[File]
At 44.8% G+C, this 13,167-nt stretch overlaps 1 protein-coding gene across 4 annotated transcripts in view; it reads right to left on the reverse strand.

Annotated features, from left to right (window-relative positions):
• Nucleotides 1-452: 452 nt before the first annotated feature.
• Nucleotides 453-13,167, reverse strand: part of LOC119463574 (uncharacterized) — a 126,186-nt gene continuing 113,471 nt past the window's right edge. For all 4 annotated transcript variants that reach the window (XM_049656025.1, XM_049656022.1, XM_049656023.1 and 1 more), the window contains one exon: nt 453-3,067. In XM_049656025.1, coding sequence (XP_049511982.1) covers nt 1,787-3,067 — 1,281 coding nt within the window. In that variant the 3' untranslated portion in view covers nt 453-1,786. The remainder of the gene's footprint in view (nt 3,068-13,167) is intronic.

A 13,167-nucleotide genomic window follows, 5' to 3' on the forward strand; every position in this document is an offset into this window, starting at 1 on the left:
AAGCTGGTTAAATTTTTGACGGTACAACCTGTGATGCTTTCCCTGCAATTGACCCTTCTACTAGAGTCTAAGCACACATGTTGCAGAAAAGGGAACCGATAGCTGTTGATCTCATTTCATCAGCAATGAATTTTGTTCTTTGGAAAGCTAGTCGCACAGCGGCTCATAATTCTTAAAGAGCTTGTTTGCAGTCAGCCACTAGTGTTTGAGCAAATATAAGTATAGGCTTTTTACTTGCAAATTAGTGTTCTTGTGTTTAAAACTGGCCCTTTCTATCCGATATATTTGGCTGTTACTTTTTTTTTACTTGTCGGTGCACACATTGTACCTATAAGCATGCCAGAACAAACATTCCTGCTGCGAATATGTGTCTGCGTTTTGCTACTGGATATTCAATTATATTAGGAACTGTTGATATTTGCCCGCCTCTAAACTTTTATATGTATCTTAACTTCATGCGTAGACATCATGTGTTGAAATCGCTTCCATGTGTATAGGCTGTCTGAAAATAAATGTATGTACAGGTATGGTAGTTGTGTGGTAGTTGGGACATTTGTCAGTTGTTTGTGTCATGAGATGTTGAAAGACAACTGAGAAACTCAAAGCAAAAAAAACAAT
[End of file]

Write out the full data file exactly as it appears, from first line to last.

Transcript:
At 44.8% G+C, this 13,167-nt stretch overlaps 1 protein-coding gene across 4 annotated transcripts in view; it reads right to left on the reverse strand.

Annotated features, from left to right (window-relative positions):
• Nucleotides 1-452: 452 nt before the first annotated feature.
• Nucleotides 453-13,167, reverse strand: part of LOC119463574 (uncharacterized) — a 126,186-nt gene continuing 113,471 nt past the window's right edge. For all 4 annotated transcript variants that reach the window (XM_049656025.1, XM_049656022.1, XM_049656023.1 and 1 more), the window contains one exon: nt 453-3,067. In XM_049656025.1, coding sequence (XP_049511982.1) covers nt 1,787-3,067 — 1,281 coding nt within the window. In that variant the 3' untranslated portion in view covers nt 453-1,786. The remainder of the gene's footprint in view (nt 3,068-13,167) is intronic.

A 13,167-nucleotide genomic window follows, 5' to 3' on the forward strand; every position in this document is an offset into this window, starting at 1 on the left:
AAGCTGGTTAAATTTTTGACGGTACAACCTGTGATGCTTTCCCTGCAATTGACCCTTCTACTAGAGTCTAAGCACACATGTTGCAGAAAAGGGAACCGATAGCTGTTGATCTCATTTCATCAGCAATGAATTTTGTTCTTTGGAAAGCTAGTCGCACAGCGGCTCATAATTCTTAAAGAGCTTGTTTGCAGTCAGCCACTAGTGTTTGAGCAAATATAAGTATAGGCTTTTTACTTGCAAATTAGTGTTCTTGTGTTTAAAACTGGCCCTTTCTATCCGATATATTTGGCTGTTACTTTTTTTTTACTTGTCGGTGCACACATTGTACCTATAAGCATGCCAGAACAAACATTCCTGCTGCGAATATGTGTCTGCGTTTTGCTACTGGATATTCAATTATATTAGGAACTGTTGATATTTGCCCGCCTCTAAACTTTTATATGTATCTTAACTTCATGCGTAGACATCATGTGTTGAAATCGCTTCCATGTGTATAGGCTGTCTGAAAATAAATGTATGTACAGGTATGGTAGTTGTGTGGTAGTTGGGACATTTGTCAGTTGTTTGTGTCATGAGATGTTGAAAGACAACTGAGAAACTCAAAGCAAAAAAAACAAT